|With this presumption the burden of proof to show who wrote the song shifts from you to the person who stole your work or didn't pay royalties due. To attorneys, (and now you) presumptions are rare and beautiful things. Lawyers love them because they are usually what we call "outcome determinative": The person who walks into Court as the presumptive writer of the song almost always wins.|
You really do NOT need a lawyer until someone messes with your work or fails to pay royalties. But, if you're holding a presumption of victory, you may find it much easier to hire a lawyer on workable terms to enforce your rights. Lawyers like to take easy cases with potential large awards due their clients!!
The Watchful Eye
Success in the music industry, especially as a songwriter or performer, is all about being ready to act upon opportunities. You keep a watchful eye for opportunity, but you can't predict exactly when your breaks will come. You can take steps IN ADVANCE to insure that things go well when opportunity does knock. It's all about putting yourself in a state of Professional Readiness.
Record labels still sign artists to lucrative deals. Producers still drop seed money on emerging bands. Managers still push promising acts. Publishers still promote young songwriters.
And they all drop artists if the musical assets are tied in some endless copyright dispute.
Record contracts, as well as producer deals and publisher deals, are investments. The less risk, the more attrative the investment.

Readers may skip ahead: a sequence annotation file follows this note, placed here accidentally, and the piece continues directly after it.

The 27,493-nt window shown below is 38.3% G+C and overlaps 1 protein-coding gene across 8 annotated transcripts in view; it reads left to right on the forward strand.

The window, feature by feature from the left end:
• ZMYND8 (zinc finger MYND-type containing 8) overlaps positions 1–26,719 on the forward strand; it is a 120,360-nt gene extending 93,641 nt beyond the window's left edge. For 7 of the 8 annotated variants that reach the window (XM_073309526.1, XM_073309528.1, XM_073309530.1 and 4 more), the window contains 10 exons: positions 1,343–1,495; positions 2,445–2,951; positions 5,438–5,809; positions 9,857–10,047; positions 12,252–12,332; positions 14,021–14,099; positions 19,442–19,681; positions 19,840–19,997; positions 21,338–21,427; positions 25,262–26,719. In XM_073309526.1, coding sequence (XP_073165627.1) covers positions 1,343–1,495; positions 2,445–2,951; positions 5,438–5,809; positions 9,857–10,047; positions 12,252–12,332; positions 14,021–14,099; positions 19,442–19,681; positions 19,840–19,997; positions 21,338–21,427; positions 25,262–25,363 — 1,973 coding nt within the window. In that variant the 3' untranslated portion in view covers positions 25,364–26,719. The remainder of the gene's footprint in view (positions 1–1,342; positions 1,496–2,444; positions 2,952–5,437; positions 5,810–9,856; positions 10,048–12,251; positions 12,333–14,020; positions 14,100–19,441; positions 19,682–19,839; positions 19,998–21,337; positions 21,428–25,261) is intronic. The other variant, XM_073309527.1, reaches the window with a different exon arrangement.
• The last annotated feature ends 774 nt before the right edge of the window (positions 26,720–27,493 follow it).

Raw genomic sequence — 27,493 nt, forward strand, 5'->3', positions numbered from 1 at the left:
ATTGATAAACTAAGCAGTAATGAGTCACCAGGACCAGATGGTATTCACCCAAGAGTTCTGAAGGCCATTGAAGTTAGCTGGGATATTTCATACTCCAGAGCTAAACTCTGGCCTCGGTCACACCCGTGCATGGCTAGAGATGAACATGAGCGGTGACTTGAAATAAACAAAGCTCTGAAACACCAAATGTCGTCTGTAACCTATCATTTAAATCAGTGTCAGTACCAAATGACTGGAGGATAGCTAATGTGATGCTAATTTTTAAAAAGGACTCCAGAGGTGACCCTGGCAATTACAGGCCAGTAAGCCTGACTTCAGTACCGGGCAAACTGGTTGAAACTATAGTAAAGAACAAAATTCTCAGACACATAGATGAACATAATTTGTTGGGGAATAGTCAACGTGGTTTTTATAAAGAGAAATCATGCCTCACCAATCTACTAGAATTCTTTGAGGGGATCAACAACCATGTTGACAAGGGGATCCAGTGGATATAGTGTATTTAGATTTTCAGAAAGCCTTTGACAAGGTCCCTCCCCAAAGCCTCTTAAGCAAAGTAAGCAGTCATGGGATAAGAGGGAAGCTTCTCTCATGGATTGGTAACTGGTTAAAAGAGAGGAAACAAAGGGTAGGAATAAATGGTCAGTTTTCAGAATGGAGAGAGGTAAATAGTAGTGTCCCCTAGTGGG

|Ask yourself: Is a record label more likely to make that investment if your work is covered by a legal presumption that you win any dispute over the music?|
Some sites recommend that you Register your copyright only when a dispute erupts. It's bad advice from both a legal and practical perspective.
If you have great songs and a label or producer or manager or distributor wants to get involved, you might find them running away if some idiot you worked with years ago suddenly comes out of the woodwork and says they have an interest in your songs.
While you're in negotiations with someone willing to invest in your career is NOT the time to start scambling to Register your work if something unexpected pops up.
Don't jeopardize your ability to take advantage of opportunities. Get music copyright protection. Secure your art to secure your deals.
Statutory Damages: The Teeth of Registration
When a songwriter or musician asks: "How do I Copyright My Song?" they set in motion a process which places them at an advantage - IF THEY TAKE ACTION. Music ain't about the money, but when you see some of the eyepopping sums associated with copyright cases, you may determine Registration is a very smart thing to do.
If you Register your Copyright and someone improperly uses your work, you can elect to receive either Actual Damages or Statutory Damages.
If you're already a really big artist, maybe take the actual damages.
If your work is not yet at the top of the charts, take a look at the Statutory Damages option.
The party whose songs were used without authorization may recover up to $30,000.00 for EACH copyright infringement. The Court can award less, down to $750.00 for each infringement. But, the Court can also award more: When the infringer is wilful, and persists in using your work after they know you don't want them to, the Court can whack the defendant for $150,000.00, and that's for EACH infringement. (Enter Stage Left: The Cease & Desist Letter).
If you don't Register your copyright you don't get Statutory Damages. Ouch.
This is all about setting yourself up for success and setting yourself up to win: If someone steals your REGISTERED work or uses it improperly without paying royalties, you don't have to prove how much they made, or how much you lost, to obtain damage awards.
If you want to register immediately, use the following link for quick and easy copyright services....